On May 14, Steve Richie, Mike Nettles, I and others in the company met with executives and staff of The Laundry Service, who shared their creative and strategy, at their offices in New York. As you know, we had been testing with significant success, my returning to the company’s advertising. On May 22, at their strong suggestion, I participated in what The Laundry Service called “diversity media training.” The idea was to prepare me for questions I might get as a result of my reappearance at NHRA on Saturday, May 26 in Chicago. (The Laundry Service, for those of you who don’t know, is an advertising and marketing agency which is part of the Wasserman Media Group.) During and after that meeting, The Laundry Service leadership strongly urged that our company retain Kayne West as my co-spokesman in the television spots and other promotions. I told them that would not work because he uses the “N” word in his lyrics.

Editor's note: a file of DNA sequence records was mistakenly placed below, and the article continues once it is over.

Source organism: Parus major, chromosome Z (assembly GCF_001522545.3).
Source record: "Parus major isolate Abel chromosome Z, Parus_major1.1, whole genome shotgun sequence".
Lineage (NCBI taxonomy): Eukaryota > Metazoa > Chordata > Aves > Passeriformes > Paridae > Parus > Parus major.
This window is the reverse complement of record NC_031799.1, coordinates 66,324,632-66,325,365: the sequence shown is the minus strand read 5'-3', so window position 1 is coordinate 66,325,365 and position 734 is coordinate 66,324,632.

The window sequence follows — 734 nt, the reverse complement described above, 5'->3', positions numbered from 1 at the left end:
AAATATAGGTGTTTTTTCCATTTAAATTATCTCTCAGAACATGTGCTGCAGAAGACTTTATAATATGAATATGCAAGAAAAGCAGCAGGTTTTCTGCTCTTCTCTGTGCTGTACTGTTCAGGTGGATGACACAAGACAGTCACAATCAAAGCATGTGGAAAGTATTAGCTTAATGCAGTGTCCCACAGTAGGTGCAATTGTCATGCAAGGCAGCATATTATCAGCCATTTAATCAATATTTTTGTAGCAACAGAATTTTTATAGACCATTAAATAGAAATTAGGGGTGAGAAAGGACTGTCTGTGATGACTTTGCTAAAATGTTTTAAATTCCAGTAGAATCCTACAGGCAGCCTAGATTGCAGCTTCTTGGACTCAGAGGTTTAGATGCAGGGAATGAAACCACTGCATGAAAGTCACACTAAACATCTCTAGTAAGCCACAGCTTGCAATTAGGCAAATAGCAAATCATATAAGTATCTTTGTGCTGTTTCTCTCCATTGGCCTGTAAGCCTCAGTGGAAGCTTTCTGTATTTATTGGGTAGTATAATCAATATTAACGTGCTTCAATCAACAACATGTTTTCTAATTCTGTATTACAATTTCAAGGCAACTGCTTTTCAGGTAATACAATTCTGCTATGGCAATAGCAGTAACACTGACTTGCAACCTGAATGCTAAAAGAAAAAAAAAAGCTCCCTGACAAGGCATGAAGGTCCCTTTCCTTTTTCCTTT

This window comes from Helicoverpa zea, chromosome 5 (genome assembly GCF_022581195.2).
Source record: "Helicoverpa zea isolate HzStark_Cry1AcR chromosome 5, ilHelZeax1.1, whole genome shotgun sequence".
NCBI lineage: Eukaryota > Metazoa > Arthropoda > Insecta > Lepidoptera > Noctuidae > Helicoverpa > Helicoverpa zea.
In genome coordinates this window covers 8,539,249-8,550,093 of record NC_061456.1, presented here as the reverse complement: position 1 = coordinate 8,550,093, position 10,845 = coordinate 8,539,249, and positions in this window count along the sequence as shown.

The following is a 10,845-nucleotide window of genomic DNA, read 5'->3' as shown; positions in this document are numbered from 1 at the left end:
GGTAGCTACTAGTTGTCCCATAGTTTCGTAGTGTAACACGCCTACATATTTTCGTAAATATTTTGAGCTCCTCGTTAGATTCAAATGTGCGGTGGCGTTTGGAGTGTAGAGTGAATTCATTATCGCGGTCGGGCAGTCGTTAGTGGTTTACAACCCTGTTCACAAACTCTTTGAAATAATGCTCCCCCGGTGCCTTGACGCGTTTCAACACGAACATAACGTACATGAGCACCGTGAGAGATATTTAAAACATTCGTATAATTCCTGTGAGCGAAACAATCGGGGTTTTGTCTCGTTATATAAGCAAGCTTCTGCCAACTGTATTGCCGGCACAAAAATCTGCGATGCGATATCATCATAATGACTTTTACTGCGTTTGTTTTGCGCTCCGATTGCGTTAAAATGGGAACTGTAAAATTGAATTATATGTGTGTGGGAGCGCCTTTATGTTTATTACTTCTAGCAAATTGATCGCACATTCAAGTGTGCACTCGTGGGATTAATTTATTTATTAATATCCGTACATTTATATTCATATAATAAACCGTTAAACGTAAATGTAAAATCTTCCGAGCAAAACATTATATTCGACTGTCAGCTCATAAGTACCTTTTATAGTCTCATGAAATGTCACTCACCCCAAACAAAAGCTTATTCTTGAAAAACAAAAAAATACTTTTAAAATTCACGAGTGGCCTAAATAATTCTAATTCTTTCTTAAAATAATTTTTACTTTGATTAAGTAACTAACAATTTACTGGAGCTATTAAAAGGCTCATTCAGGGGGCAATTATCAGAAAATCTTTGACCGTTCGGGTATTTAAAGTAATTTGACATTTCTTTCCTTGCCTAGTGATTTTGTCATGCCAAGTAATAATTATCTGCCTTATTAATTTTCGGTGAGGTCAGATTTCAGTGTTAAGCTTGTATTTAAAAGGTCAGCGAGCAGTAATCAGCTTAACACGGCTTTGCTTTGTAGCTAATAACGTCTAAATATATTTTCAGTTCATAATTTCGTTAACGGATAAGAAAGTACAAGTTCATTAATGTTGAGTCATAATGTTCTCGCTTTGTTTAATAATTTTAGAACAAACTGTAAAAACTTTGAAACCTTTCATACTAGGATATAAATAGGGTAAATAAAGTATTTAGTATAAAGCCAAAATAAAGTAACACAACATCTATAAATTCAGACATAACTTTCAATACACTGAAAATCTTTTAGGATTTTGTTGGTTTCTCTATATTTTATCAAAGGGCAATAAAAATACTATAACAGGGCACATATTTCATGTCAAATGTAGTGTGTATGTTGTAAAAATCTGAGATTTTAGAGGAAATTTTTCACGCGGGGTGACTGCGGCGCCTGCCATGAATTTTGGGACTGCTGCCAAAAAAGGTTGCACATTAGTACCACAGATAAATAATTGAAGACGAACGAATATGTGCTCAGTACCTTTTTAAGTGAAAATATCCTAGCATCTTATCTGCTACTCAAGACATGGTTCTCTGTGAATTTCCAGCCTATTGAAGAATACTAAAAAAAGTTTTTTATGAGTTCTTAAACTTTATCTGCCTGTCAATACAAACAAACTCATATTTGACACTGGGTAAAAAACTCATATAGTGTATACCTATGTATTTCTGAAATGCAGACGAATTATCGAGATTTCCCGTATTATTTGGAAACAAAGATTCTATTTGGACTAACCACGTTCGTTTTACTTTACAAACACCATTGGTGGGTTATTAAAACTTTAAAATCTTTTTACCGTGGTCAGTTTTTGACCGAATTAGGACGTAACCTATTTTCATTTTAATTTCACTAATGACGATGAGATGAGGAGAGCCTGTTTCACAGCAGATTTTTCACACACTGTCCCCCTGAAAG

During this diversity media training, which covered a wide number of topics, I was asked whether I was racist. I, of course said no — which is a truthful statement as those of you who know me well will attest and of course, if you felt otherwise you would not be sitting on the Papa John Board. I was asked if I was not racist, then why did I say what I did about the NFL situation? I said if you look at what I said, it was in no way racist. (The fact is, we completely mishandled the NFL situation from a public relations standpoint – both the Board of Directors and company leadership.) I then said something on the order of, Colonel Sanders used the word “N,” (I actually used the word,) that I would never use that word and Papa John’s doesn’t use that word. Earlier, I gave an example of a scarring experience I read about in Texas when I was growing up which further cemented my existing abhorrence of racism. The thought of this situation to this day sickens me. Let me be very clear: I never used the “N” word in that meeting as a racial epithet, nor would I ever.
I have talked to a Papa John’s employee who was in that room with me who confirmed my recollection of these events.